Friday, 3 August 2018

Challenging the 'Deaf' Sterotype.

Not just sign fluent, but highly educated and literate too... so why paint them into a signing corner?

How researchers can better serve the Deaf community

The answer lies in deaf people being literate surely?  It is unrealistic to expect to see all health information accessible in ASL, the resources aren't there.  

It would also help if 'ASL Researchers' stopped using the 'Deaf' label as a blanket term, to the wider public as this suggests deaf who DO NOT SIGN need ASL too, (Already a major issue in the UK where they are challenging BSL campaigns to health areas as actively denying others access).  Deaf.Read knows, mainstream doesn't.  

Will ASL readers here be able to read of the research?  They could be talking over their heads.    Contrary to popular deaf communal view, mainstream hearing still don't know one deaf person from another, or one person's communication needs from another.  'All deaf sign' doesn't help, and it is misleading too.  These are the people online refusing captioned access to own output.

The article suggests clearly these ASL deaf are not bilingual as they claim to be, or English would not be an issue, or reading....  If they tried the same thing in the UK it would not work, non-signing deaf oral deaf and others who use alternatives to sign would complain about their needs are being ignored.  The continued singular plugs for sign-only based systems ignore most deaf people's basic access requirements.  Its widespread abuse of hearing loss statistics, and blurring of definitions is a scandal.

What they need is not cultural interference in medical issues they aren't qualified to consult with, but to up their game in widening their literacy, not trying to create alternatives, where the mass support they will need to use it, doesn't exist..

The Article:

This researchers' 40-minute training video aims to help health researchers conduct informed consent with Deaf research participants.

New research aims to tackle a significant problem: low levels of health literacy within the Deaf community. The collaboration includes Tim Riker, a lecturer of American Sign Language at Brown University’s Center for Language Studies, clinicians and researchers, and group of Deaf community advisors who advise on how best to meet the needs of their peers. “The objective is to understand the social, political, and historical experience of Deaf people and to transform health research in order to improve population health,” Riker says. 

Members of the Deaf community, comprising about 500,000 individuals who communicate using American Sign Language, have historically experienced mistreatment in the research world, according to Riker and his colleagues. “In the past, non-deaf people would lead research without the Deaf community being involved.” 

The team conducted focus groups and community forums with Deaf people to collect information on how hearing researchers can do a better job of including Deaf people in biomedical research, says Melissa L. Anderson, assistant professor of psychiatry at the University of Massachusetts Medical School, who led the collaboration. From there, they developed and tested a new research methodology, which they outline in a recent commentary in the journal Qualitative Health Research. Cracking the code on effective qualitative research within the Deaf community could help address a range of health issues, Riker and Anderson say.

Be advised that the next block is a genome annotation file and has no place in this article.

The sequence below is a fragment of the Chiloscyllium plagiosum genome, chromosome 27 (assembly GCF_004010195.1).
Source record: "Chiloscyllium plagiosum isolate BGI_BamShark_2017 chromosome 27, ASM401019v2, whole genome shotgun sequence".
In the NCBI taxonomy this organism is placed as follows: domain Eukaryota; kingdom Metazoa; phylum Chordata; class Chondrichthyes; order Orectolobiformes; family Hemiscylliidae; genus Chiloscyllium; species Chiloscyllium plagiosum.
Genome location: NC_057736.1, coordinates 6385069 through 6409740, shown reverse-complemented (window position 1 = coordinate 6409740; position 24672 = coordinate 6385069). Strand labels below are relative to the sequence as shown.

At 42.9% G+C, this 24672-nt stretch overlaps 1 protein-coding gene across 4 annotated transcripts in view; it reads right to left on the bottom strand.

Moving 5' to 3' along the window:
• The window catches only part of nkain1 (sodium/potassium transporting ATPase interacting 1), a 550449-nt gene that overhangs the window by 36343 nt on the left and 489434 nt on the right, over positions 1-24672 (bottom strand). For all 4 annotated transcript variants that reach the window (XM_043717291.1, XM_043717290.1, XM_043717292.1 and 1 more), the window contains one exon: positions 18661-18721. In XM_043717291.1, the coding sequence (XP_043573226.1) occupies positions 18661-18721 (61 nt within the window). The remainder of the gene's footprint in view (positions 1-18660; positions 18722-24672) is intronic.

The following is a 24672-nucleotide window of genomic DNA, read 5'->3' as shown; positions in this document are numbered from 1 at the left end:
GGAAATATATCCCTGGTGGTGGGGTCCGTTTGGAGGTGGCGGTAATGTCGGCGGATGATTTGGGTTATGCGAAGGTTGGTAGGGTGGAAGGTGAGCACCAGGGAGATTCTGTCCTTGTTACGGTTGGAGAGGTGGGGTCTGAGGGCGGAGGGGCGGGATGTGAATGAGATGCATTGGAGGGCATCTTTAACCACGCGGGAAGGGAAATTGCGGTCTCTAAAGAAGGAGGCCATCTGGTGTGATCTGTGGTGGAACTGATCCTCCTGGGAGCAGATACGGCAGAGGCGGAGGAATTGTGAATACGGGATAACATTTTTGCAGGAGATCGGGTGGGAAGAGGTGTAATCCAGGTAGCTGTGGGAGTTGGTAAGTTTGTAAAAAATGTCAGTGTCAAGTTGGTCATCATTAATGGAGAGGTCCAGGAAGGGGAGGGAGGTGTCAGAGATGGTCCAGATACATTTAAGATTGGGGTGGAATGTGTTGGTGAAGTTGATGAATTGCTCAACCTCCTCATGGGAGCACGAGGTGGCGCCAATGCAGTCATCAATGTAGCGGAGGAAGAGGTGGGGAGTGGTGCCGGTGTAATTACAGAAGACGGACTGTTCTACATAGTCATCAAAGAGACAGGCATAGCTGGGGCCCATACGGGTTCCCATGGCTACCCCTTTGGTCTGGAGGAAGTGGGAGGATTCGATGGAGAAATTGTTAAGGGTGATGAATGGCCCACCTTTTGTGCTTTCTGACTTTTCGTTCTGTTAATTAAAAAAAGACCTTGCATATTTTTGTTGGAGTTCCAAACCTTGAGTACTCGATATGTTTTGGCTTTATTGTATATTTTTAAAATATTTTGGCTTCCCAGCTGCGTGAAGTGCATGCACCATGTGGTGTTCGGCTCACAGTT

“What’s innovative about the research team’s method is we used technology to collect and analyze visual qualitative data directly in sign language,” Riker says. Traditionally those data have been translated into spoken English and transcribed into written English for analysis by hearing, non-signers. “Mental illnesses, addiction, and trauma within the Deaf community are higher than among the general population,” Riker says.

“Rates of obesity, diabetes, suicide, domestic violence, and sexual or intimate partner violence are also higher, along with other types of health disparities.” Causes of health disparities While reduced health literacy and its negative health outcomes arise in part from reduced incidental learning—for example, through overhearing and understanding conversations or spoken health information disseminated by radio or televised public service announcements—Deaf sign language users also often miss the chance to engage with health providers and health researchers, Riker says. 

“As a hearing researcher within the Deaf community, I have to be aware of my limitations.” Some methods of data collection, like telephone surveys, are inaccessible to some sign language users, and health researchers often do not include the interpreters and video technology necessary to interview Deaf subjects as they plan their research, Riker says. Written materials can also be problematic, according to Riker and his colleagues. Median English reading level among the Deaf population falls at approximately the fourth-grade level.

BSL educational claims were #Fake news

Image result for fake news
Recent online claims that the UK government was considering BSL curriculum has proven to be false despite deaf online claims and campaigns, and charities publishing false statistics of actual deaf children in education, whilst failing to identify those using/needing sign language.  Find Below the official UK government position on the BSL demands...

Nick Gibb Minister of State (Education).

There are no plans to introduce any new GCSEs in this Parliament, to allow schools a period of stability following the recent reforms. However, the Government is open to considering a proposal for a British Sign Language (BSL) GCSE for possible introduction in the longer term. We have indicated this to Signature, the awarding organisation proposing to develop a GCSE in BSL, and the National Deaf Children’s Society.